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Why You Should Talk to the Neighbors Before Buying a Home, and What to Ask Them

Marc Jablon boca raton real estate , boca raton real estate agent , boca realtor Leave a Comment

So you’ve found the perfect home in Boca Raton. Maybe it’s a beachfront condominium or a house near your favorite golf course.

You love the layout, and it’s just the right size. But have you met the neighbors yet? While introducing yourself after closing is a nice way to get to know the community, having a conversation with them before you buy is an even better idea.

Learn about the house

You aren’t really going to get into financial details here. There’s no need to discuss price or market value, for example. Rely on your Realtor for that.

Instead, you’ll want to see if the neighbors have any general information about the home or its owners that could influence your decision. Maybe they’re heavy smokers, for example, but they’ve covered the smell with a dozen Scentsy warmers.

You might learn some additional details about the condition of the home.

They may remember seeing an exterminator over at the house every day for the last month. Hopefully any stories they have will match up with the seller’s disclosure.

When discussing the house, be careful that you don’t reveal any information about your offer or how you feel about the home. If the neighbors are close friends with the seller, that might pass along information you’d rather keep to yourself. For example, if you are in a hurry and willing to pay more than asking price, the seller could use that against you in negotiations.

Questions to ask about the house:

  •      Do you know anything about the previous owners?
  •      Have the current owners had any particular problems? (water drainage, roof damage, etc.)

While any details the neighbor give may be useful, the best indicator of condition will still be in the inspector’s report.

Learn about the neighborhood

Driving around a community at different times (and on different days) is one good way to learn more about the area’s condition and atmosphere. But meeting the neighbors can often give you a better sense of what the community is like.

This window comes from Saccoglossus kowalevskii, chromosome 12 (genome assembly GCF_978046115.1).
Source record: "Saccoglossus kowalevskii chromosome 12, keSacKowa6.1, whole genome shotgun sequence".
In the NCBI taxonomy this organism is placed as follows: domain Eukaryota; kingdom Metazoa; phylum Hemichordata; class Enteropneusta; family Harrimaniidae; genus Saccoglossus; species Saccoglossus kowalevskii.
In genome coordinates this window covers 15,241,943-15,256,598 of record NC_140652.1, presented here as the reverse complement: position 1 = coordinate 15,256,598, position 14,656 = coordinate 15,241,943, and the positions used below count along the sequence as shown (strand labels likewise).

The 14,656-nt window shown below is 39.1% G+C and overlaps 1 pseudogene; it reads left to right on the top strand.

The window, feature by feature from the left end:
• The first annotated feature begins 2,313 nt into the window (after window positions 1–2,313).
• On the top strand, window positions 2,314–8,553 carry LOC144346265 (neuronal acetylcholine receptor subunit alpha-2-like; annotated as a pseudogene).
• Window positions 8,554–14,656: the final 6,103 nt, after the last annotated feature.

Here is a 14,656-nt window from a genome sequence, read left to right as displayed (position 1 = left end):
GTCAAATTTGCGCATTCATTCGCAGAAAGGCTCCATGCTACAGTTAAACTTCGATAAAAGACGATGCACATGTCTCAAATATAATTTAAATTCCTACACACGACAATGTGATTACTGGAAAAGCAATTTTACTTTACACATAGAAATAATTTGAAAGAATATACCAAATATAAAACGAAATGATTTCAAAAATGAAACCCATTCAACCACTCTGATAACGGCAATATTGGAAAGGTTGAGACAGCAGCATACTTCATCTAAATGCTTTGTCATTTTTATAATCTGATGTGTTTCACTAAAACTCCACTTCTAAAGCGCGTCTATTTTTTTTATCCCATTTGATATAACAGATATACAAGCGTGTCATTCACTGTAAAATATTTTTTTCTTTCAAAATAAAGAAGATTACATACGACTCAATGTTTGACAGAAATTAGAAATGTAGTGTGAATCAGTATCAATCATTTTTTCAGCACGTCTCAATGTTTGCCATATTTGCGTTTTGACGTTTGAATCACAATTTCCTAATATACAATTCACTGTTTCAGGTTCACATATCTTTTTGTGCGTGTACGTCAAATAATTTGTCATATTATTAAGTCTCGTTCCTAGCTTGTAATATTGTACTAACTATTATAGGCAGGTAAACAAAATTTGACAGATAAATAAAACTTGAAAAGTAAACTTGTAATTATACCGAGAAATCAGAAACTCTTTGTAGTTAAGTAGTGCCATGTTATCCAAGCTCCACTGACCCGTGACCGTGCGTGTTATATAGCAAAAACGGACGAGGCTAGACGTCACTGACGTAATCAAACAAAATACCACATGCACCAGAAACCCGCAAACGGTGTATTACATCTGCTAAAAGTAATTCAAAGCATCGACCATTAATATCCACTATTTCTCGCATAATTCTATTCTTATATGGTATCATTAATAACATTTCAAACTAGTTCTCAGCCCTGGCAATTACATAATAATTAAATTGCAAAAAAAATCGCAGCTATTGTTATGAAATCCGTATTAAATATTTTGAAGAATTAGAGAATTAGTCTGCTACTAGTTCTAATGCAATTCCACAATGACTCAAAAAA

First of all, you’ll find out if they’re friendly themselves. Granted, you’ll have to cut them a little slack since you are showing up randomly on their doorstep. Some are more forthcoming than others, and their relationship with the seller could tell you a lot.

By talking to them before the sale, you’ll know if they’re the type of neighbor to loan you a cup of sugar. Or if they’re the type to yell at you for parking too close to their driveway.

You can also learn a lot about the personality of the area. If there are lots of kids or dogs, for example, that could mean it’s a friendly neighborhood. It could also mean extra noise, so you’ll have to decide how to interpret the information.

Questions to ask about the neighborhood:

  •      How long have you lived in the area?
  •      What do you love most about it?
  •      If you could change one thing about the neighborhood, what would it be?
  •      What three words would you use to describe the community?

Learn about the Homeowners Association

Since an HOA  (Home Owners Association) or COA (Condominium Owners Association) will play an important role in our experience as homeowners, it’s a good idea to find out how they operate. You can learn a lot about the HOA from investigating its documents, but that’s no substitute finding out how the actual homeowners feel about the association and how it operates.

By discussing the HOA with the neighbors, you may learn whether or not the association strictly enforces deed restrictions, how the owners meetings are handled, etc. Ask at least a few neighbors about the HOA because one person’s negative (or positive) experience could be the exception.

Questions to ask about the HOA or COA:

  •      Does the association represent all members fairly?
  •      Are meetings contentious or friendly?
  •      What experiences have you had with the HOA or COA?

Takeaway

Sure, it’s a bit awkward to walk up to a stranger’s door and introduce yourself as a potential neighbor. But the uncomfortable part will fade away after a few minutes, and the information you gather could help you decide whether or not to put in an offer or walk away.

For more advice and helpful information about the home buying process in South Florida, take a look at our Buyer’s Guide.

Marc Jablon, the Jablon Team
JablonTeam@gmail.com
561-213-6139
http://www.JablonTeam.com

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Marc Jablon